What is a Surety Bond?

Surety bonds provide financial guarantees that bondholders such as public officials, companies, contractors, or unions will uphold their contracts according to mutual terms.

Surety bonds protect WE THE PEOPLE from fraud and malpractice. When a bondholder breaks a bond’s terms, the harmed party can make a claim on the bond to recover losses.

There are three parties included in a Bond Agreement:

  • Bondholder – All elected public officials are required to be bonded and they must sign an oath to uphold the Constitution of their State as well as the Constitution of the United States for America. Companies, contractors, and even unions are also required to have a surety bond.

  • We the People – The community for whom the bondholder is OBLIGATED to serve. 

  • Surety Bond Company – This is the company that guarantees that the bondholder will serve the people.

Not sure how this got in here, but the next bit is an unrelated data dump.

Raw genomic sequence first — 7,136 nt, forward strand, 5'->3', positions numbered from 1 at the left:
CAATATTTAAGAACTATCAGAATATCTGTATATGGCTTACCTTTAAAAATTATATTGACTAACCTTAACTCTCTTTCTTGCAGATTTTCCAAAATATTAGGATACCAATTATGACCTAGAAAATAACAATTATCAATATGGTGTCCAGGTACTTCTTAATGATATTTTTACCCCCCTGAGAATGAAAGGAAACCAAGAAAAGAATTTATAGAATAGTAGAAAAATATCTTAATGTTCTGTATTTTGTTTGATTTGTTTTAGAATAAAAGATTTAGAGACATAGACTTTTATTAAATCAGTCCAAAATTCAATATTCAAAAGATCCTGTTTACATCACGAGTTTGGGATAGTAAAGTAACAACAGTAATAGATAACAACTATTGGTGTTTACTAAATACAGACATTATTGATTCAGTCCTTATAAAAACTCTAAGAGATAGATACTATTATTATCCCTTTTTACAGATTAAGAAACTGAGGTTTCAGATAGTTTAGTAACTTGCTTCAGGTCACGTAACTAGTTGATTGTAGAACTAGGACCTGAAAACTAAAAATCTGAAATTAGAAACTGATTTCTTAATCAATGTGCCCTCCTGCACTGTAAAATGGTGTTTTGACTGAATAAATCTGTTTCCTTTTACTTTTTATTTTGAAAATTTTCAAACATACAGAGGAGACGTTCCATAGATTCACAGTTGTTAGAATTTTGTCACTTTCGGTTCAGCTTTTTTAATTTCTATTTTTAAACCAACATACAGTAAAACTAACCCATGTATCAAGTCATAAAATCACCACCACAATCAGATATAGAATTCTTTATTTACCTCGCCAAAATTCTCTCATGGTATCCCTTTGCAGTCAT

If a claim is filed against a bondholder, the Surety Bond Company is responsible for accepting the claim(s), notifying the bondholder, demanding that the bondholder address the claim and starting an investigation if the bondholder does not resolve or rectify the situation. 

The Performance Bond is the most common surety bond. This bond assures that the bondholder will perform and properly execute all the terms and conditions of an awarded contract or to fulfill his or her duties to the public as specified. 

Public Official Bonds

A public official is a person who holds a position of official authority that is conferred by a State, City, County or other municipality.  They often hold a legislative, administrative or judicial position of sorts and is either elected or appointed.  Relative to surety bonds, notaries public are the most common public official.   A public official bond which provides indemnity for failure of a public official to faithfully perform their duties while properly managing funds they might oversee for the term of their designation.

What Are The Two Common Types Of Public Official Bonds?

Public Official Bonds may serve different functions: Fidelity Bonds and Faithful Performance Bonds. Also, states use “fidelity bond” and “faithful performance” interchangeably, there is a difference between fidelity coverage and faithful performance coverage.